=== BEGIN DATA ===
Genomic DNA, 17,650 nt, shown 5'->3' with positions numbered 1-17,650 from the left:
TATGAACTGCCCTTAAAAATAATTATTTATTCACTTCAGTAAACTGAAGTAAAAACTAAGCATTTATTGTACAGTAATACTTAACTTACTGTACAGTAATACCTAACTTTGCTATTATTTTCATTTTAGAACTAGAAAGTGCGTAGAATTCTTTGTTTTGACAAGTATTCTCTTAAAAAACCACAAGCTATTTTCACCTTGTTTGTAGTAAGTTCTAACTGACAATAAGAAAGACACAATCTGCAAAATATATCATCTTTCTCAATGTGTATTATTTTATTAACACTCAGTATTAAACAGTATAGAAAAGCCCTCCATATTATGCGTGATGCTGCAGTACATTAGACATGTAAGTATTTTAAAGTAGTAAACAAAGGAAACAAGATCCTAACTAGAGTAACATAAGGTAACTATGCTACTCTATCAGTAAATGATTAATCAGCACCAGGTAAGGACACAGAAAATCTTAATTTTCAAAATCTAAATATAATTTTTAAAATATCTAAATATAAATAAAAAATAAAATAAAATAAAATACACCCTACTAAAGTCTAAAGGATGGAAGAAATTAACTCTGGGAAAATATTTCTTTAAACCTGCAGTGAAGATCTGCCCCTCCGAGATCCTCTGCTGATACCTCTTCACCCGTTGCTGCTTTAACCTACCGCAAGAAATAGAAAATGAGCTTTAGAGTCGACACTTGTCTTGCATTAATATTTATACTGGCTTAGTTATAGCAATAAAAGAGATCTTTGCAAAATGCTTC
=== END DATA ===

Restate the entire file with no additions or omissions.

Genomic DNA, 17,650 nt, shown 5'->3' with positions numbered 1-17,650 from the left:
TATGAACTGCCCTTAAAAATAATTATTTATTCACTTCAGTAAACTGAAGTAAAAACTAAGCATTTATTGTACAGTAATACTTAACTTACTGTACAGTAATACCTAACTTTGCTATTATTTTCATTTTAGAACTAGAAAGTGCGTAGAATTCTTTGTTTTGACAAGTATTCTCTTAAAAAACCACAAGCTATTTTCACCTTGTTTGTAGTAAGTTCTAACTGACAATAAGAAAGACACAATCTGCAAAATATATCATCTTTCTCAATGTGTATTATTTTATTAACACTCAGTATTAAACAGTATAGAAAAGCCCTCCATATTATGCGTGATGCTGCAGTACATTAGACATGTAAGTATTTTAAAGTAGTAAACAAAGGAAACAAGATCCTAACTAGAGTAACATAAGGTAACTATGCTACTCTATCAGTAAATGATTAATCAGCACCAGGTAAGGACACAGAAAATCTTAATTTTCAAAATCTAAATATAATTTTTAAAATATCTAAATATAAATAAAAAATAAAATAAAATAAAATACACCCTACTAAAGTCTAAAGGATGGAAGAAATTAACTCTGGGAAAATATTTCTTTAAACCTGCAGTGAAGATCTGCCCCTCCGAGATCCTCTGCTGATACCTCTTCACCCGTTGCTGCTTTAACCTACCGCAAGAAATAGAAAATGAGCTTTAGAGTCGACACTTGTCTTGCATTAATATTTATACTGGCTTAGTTATAGCAATAAAAGAGATCTTTGCAAAATGCTTC